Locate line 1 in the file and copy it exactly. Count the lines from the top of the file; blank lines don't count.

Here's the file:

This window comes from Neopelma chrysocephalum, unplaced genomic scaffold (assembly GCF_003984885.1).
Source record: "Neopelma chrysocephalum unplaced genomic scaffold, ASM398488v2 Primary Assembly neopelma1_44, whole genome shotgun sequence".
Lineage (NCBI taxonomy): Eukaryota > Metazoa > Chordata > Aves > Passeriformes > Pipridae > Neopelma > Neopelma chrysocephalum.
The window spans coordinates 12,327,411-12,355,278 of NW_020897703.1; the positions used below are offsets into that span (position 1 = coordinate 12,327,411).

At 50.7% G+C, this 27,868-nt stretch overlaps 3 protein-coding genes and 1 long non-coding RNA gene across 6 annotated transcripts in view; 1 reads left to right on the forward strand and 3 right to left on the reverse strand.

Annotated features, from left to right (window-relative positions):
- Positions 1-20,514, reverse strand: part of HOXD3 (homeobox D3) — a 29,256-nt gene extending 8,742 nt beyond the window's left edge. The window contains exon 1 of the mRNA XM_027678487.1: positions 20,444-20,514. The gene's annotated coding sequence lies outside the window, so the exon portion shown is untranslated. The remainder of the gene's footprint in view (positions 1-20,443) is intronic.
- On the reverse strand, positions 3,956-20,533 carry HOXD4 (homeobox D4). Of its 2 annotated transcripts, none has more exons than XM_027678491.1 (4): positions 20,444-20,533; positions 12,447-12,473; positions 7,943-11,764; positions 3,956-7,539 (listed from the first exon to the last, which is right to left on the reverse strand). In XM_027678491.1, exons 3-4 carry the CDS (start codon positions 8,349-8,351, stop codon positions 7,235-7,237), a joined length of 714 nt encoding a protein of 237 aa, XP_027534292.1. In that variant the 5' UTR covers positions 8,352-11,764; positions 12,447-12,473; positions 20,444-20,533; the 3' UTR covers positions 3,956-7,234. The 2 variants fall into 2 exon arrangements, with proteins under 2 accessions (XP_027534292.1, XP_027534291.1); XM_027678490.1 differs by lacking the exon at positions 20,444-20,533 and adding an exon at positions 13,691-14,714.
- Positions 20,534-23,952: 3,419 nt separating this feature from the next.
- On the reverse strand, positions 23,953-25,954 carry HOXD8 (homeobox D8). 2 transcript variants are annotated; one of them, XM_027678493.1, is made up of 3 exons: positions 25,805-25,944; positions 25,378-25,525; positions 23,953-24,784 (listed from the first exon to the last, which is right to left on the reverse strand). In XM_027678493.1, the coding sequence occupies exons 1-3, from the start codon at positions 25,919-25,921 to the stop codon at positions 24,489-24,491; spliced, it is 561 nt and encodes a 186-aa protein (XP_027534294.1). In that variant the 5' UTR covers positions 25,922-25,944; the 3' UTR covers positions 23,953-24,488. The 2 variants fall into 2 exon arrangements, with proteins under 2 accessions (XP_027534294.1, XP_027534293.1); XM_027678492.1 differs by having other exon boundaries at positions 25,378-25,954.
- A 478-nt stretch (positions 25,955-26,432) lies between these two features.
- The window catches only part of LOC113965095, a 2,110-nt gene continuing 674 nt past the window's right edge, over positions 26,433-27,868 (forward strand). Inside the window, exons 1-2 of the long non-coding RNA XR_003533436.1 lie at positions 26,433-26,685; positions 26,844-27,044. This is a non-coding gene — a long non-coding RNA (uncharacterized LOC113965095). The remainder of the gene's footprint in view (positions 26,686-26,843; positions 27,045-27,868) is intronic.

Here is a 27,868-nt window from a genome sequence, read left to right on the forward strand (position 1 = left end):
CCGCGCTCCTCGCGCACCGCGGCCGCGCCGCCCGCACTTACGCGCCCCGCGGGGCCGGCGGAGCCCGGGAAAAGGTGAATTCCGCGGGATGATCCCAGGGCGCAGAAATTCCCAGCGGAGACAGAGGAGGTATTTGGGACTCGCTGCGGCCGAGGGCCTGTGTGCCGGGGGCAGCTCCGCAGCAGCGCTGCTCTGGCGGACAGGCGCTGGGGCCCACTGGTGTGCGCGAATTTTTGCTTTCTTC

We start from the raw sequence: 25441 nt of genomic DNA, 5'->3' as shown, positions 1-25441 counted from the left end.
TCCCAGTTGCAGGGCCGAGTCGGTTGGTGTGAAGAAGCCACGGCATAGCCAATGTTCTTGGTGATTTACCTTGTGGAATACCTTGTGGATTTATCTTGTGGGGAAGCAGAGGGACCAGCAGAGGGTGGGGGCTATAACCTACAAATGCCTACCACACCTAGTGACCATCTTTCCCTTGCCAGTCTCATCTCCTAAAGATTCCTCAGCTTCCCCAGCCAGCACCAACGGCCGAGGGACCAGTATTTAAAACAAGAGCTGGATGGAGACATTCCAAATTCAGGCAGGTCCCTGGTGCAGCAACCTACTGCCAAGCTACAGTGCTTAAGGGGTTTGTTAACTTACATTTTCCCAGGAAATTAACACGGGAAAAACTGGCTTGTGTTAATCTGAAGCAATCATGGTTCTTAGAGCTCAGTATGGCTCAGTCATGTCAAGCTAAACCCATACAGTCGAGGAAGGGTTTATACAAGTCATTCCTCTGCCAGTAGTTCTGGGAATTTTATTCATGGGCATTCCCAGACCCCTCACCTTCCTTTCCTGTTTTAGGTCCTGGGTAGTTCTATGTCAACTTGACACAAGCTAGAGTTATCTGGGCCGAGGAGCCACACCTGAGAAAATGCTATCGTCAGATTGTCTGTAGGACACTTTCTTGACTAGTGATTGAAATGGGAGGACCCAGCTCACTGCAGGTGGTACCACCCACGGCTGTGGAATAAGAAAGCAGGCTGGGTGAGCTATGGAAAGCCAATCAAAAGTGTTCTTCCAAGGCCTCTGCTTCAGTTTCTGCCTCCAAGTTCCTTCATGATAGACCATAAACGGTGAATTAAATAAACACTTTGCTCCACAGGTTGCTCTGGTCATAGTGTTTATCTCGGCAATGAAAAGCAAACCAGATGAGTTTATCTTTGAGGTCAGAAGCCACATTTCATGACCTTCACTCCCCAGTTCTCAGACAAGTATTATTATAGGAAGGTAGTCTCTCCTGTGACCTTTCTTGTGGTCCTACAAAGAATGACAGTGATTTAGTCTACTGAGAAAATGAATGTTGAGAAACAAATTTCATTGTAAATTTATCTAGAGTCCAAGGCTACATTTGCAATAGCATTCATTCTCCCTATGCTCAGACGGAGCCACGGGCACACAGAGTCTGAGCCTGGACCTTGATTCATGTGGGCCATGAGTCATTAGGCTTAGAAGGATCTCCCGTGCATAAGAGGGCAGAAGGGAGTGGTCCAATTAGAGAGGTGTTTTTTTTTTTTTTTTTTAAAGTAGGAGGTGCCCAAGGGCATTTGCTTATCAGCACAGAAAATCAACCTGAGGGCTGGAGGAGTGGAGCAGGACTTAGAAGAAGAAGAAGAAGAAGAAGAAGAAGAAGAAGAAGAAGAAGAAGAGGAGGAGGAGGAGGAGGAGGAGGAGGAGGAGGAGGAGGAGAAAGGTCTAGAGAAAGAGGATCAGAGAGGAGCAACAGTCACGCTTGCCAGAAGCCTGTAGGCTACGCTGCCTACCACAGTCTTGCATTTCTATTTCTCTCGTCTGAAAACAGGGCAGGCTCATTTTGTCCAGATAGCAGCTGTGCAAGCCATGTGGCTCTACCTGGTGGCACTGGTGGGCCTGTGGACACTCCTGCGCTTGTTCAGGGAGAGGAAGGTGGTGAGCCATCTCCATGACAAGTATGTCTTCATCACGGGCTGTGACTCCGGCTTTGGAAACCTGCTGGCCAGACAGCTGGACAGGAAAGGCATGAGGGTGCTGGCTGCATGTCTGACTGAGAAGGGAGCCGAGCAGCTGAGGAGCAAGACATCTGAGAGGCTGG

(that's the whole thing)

This window comes from Neopelma chrysocephalum, unplaced genomic scaffold (assembly GCF_003984885.1).